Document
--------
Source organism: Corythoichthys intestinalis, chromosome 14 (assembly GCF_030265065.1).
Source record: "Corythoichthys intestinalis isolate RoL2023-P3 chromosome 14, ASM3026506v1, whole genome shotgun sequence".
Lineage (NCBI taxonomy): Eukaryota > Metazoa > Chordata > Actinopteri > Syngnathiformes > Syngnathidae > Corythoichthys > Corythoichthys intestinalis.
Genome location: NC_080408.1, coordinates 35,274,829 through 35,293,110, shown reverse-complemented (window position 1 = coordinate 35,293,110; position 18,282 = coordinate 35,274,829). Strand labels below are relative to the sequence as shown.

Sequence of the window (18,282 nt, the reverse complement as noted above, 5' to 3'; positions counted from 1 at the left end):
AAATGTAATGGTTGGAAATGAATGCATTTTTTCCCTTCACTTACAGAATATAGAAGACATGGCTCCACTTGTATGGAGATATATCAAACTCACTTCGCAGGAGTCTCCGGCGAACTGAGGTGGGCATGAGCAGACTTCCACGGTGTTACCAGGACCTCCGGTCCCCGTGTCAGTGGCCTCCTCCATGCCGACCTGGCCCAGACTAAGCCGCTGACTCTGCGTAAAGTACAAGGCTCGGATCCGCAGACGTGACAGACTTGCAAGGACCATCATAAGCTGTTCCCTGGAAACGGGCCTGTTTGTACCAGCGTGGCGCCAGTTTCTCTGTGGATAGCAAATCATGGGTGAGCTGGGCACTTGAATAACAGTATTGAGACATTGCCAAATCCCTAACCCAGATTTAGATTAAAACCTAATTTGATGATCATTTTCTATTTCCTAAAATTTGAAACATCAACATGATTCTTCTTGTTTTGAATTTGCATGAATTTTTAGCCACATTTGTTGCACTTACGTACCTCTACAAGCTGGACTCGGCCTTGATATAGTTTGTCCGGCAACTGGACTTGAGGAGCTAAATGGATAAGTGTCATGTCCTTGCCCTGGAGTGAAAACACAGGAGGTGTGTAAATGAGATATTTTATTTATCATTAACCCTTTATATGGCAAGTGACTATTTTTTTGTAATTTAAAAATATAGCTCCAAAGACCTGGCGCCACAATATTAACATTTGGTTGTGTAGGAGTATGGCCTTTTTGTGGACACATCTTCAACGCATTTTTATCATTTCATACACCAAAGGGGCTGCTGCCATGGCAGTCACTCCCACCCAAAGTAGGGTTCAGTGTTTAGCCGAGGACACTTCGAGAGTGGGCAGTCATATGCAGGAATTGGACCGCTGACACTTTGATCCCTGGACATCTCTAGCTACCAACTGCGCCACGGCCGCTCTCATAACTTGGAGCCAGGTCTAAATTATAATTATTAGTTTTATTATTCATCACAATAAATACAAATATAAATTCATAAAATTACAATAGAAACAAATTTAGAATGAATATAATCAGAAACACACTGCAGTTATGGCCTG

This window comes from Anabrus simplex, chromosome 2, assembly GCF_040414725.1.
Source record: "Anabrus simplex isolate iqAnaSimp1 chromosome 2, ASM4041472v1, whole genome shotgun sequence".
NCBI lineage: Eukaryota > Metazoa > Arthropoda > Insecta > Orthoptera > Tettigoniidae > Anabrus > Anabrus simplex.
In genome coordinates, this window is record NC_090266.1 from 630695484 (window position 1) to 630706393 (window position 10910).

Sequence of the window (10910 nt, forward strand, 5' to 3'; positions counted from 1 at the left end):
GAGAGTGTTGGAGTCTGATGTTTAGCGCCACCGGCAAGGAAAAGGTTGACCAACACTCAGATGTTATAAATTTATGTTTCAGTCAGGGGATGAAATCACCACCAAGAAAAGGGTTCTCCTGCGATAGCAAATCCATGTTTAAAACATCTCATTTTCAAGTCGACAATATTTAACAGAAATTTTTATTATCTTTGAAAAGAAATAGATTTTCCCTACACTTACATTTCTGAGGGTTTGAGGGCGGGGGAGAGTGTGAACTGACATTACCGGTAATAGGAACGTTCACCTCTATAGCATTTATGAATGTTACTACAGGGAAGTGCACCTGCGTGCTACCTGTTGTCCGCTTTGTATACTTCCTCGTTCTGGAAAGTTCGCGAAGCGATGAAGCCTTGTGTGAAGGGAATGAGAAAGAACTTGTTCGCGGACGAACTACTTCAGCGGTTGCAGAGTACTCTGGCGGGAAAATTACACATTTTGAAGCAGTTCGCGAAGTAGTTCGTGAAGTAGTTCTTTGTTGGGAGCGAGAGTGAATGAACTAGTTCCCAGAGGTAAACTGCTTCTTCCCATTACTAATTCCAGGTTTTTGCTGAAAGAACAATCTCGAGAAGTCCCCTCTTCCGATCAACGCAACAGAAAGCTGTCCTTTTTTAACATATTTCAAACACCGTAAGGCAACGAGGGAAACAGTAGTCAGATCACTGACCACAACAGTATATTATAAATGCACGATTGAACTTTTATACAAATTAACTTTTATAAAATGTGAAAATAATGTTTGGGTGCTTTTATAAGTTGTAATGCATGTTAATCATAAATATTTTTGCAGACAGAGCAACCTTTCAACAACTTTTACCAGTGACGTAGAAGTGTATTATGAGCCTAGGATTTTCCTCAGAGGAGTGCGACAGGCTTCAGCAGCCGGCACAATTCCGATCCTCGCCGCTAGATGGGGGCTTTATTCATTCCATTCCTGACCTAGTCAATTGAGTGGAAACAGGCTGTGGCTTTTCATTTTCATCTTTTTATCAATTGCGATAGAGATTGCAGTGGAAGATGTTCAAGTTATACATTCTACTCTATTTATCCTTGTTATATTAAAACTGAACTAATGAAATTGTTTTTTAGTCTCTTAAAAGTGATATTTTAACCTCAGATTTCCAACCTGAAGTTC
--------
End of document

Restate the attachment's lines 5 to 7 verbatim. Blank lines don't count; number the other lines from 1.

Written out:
Sequence of the window (18,282 nt, the reverse complement as noted above, 5' to 3'; positions counted from 1 at the left end):
AAATGTAATGGTTGGAAATGAATGCATTTTTTCCCTTCACTTACAGAATATAGAAGACATGGCTCCACTTGTATGGAGATATATCAAACTCACTTCGCAGGAGTCTCCGGCGAACTGAGGTGGGCATGAGCAGACTTCCACGGTGTTACCAGGACCTCCGGTCCCCGTGTCAGTGGCCTCCTCCATGCCGACCTGGCCCAGACTAAGCCGCTGACTCTGCGTAAAGTACAAGGCTCGGATCCGCAGACGTGACAGACTTGCAAGGACCATCATAAGCTGTTCCCTGGAAACGGGCCTGTTTGTACCAGCGTGGCGCCAGTTTCTCTGTGGATAGCAAATCATGGGTGAGCTGGGCACTTGAATAACAGTATTGAGACATTGCCAAATCCCTAACCCAGATTTAGATTAAAACCTAATTTGATGATCATTTTCTATTTCCTAAAATTTGAAACATCAACATGATTCTTCTTGTTTTGAATTTGCATGAATTTTTAGCCACATTTGTTGCACTTACGTACCTCTACAAGCTGGACTCGGCCTTGATATAGTTTGTCCGGCAACTGGACTTGAGGAGCTAAATGGATAAGTGTCATGTCCTTGCCCTGGAGTGAAAACACAGGAGGTGTGTAAATGAGATATTTTATTTATCATTAACCCTTTATATGGCAAGTGACTATTTTTTTGTAATTTAAAAATATAGCTCCAAAGACCTGGCGCCACAATATTAACATTTGGTTGTGTAGGAGTATGGCCTTTTTGTGGACACATCTTCAACGCATTTTTATCATTTCATACACCAAAGGGGCTGCTGCCATGGCAGTCACTCCCACCCAAAGTAGGGTTCAGTGTTTAGCCGAGGACACTTCGAGAGTGGGCAGTCATATGCAGGAATTGGACCGCTGACACTTTGATCCCTGGACATCTCTAGCTACCAACTGCGCCACGGCCGCTCTCATAACTTGGAGCCAGGTCTAAATTATAATTATTAGTTTTATTATTCATCACAATAAATACAAATATAAATTCATAAAATTACAATAGAAACAAATTTAGAATGAATATAATCAGAAACACACTGCAGTTATGGCCTG

This window comes from Anabrus simplex, chromosome 2, assembly GCF_040414725.1.